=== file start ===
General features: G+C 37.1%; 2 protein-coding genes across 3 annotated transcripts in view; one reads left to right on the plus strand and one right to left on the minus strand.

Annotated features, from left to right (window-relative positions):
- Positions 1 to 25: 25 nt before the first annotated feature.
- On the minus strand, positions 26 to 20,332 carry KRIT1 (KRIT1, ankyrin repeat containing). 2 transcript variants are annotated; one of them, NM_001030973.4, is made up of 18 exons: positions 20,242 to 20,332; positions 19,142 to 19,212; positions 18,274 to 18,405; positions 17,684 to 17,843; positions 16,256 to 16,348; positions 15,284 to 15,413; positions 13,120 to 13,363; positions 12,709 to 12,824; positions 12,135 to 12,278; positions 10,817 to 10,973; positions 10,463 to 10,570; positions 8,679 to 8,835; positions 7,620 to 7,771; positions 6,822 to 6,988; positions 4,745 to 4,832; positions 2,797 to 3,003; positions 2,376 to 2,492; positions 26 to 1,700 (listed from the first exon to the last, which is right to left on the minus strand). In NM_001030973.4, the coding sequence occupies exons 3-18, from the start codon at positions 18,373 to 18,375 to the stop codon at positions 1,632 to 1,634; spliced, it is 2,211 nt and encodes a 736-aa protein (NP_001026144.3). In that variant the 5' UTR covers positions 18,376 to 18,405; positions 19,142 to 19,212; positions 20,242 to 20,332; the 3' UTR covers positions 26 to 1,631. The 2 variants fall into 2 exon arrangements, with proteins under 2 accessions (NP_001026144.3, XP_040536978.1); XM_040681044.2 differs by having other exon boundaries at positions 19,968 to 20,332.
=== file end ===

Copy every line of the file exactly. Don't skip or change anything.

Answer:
General features: G+C 37.1%; 2 protein-coding genes across 3 annotated transcripts in view; one reads left to right on the plus strand and one right to left on the minus strand.

Annotated features, from left to right (window-relative positions):
- Positions 1 to 25: 25 nt before the first annotated feature.
- On the minus strand, positions 26 to 20,332 carry KRIT1 (KRIT1, ankyrin repeat containing). 2 transcript variants are annotated; one of them, NM_001030973.4, is made up of 18 exons: positions 20,242 to 20,332; positions 19,142 to 19,212; positions 18,274 to 18,405; positions 17,684 to 17,843; positions 16,256 to 16,348; positions 15,284 to 15,413; positions 13,120 to 13,363; positions 12,709 to 12,824; positions 12,135 to 12,278; positions 10,817 to 10,973; positions 10,463 to 10,570; positions 8,679 to 8,835; positions 7,620 to 7,771; positions 6,822 to 6,988; positions 4,745 to 4,832; positions 2,797 to 3,003; positions 2,376 to 2,492; positions 26 to 1,700 (listed from the first exon to the last, which is right to left on the minus strand). In NM_001030973.4, the coding sequence occupies exons 3-18, from the start codon at positions 18,373 to 18,375 to the stop codon at positions 1,632 to 1,634; spliced, it is 2,211 nt and encodes a 736-aa protein (NP_001026144.3). In that variant the 5' UTR covers positions 18,376 to 18,405; positions 19,142 to 19,212; positions 20,242 to 20,332; the 3' UTR covers positions 26 to 1,631. The 2 variants fall into 2 exon arrangements, with proteins under 2 accessions (NP_001026144.3, XP_040536978.1); XM_040681044.2 differs by having other exon boundaries at positions 19,968 to 20,332.